A Novel Method to Estimate Long-Term Chronological Changes From Fragmented Observations in Disease Progression.
Clinical observations of patients with chronic diseases are often restricted in terms of duration. Therefore, obtaining a quantitative and comprehensive understanding of the chronology of chronic diseases is challenging, because of the inability to precisely estimate the patient's disease stage at the time point of observation. We developed a novel method to reconstitute long-term disease progression from temporally fragmented data by extending the nonlinear mixed-effects model to incorporate the estimation of "disease time" of each subject. Application of this method to sporadic Alzheimer's disease successfully depicted disease progression over 20 years. The covariate analysis revealed earlier onset of amyloid-β accumulation in male and female apolipoprotein E ε4 homozygotes, whereas disease progression was remarkably slower in female ε3 homozygotes compared with female ε4 carriers and males. Simulation of a clinical trial suggests patient recruitment using the information of precise disease time of each patient will decrease the sample size required for clinical trials.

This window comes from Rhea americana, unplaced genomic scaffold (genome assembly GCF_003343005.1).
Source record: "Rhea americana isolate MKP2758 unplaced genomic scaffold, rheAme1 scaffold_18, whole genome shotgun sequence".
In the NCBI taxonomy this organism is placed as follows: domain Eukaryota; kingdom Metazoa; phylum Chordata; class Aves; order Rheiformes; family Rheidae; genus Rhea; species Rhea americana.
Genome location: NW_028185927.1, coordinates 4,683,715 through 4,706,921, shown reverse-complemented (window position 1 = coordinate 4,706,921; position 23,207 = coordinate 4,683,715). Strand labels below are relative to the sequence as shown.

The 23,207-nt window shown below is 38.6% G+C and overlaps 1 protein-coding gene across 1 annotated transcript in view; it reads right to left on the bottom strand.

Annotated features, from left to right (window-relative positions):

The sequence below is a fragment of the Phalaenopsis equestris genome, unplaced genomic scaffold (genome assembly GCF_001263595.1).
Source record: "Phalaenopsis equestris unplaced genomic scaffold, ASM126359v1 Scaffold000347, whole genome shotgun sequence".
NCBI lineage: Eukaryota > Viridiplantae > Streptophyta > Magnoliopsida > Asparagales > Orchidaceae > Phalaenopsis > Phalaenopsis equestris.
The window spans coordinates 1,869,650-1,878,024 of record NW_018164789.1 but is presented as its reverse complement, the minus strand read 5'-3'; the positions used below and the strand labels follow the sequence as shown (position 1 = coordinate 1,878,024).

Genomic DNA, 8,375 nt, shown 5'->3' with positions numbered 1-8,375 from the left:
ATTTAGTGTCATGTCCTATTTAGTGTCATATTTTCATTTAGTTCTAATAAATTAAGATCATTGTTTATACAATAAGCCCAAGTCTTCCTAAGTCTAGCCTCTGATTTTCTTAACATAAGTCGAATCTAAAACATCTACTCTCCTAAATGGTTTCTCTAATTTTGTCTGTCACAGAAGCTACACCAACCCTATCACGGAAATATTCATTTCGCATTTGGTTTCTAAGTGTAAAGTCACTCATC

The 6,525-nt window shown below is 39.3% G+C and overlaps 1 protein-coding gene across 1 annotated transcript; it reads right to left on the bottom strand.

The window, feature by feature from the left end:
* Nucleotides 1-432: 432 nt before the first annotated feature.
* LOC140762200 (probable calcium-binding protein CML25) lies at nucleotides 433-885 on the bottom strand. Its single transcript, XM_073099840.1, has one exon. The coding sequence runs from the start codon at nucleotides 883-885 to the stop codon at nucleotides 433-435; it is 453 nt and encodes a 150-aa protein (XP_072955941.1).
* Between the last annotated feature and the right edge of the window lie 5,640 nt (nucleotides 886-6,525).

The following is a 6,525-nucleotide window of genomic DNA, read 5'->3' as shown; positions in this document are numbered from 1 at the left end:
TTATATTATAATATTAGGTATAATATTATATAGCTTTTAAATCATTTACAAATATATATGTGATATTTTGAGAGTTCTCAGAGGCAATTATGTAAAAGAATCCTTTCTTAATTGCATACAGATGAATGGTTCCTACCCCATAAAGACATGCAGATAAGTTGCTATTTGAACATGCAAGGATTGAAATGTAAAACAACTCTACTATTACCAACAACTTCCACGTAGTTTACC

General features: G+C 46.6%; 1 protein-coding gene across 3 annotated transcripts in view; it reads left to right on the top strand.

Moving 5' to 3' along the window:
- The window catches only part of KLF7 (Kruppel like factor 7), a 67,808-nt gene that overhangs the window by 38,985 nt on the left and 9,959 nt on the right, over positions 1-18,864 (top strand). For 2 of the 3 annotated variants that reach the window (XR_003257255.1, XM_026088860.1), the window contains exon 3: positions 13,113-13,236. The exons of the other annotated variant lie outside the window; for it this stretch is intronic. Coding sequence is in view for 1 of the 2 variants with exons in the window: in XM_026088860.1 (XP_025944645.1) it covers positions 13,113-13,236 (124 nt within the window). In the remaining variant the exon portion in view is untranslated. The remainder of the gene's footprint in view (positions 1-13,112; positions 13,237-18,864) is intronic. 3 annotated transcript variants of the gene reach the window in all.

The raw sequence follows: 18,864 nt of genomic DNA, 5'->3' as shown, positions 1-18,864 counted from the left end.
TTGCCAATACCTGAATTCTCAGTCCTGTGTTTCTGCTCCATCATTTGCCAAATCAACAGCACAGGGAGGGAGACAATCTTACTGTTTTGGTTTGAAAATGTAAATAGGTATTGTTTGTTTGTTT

Ishida, T; Tokuda, K; Hisaka, A; Honma, M; Kijima, S; Takatoku, H; Iwatsubo, T; Moritoyo, T; Suzuki, H; Alzheimer's Disease Neuroimaging Initiative,
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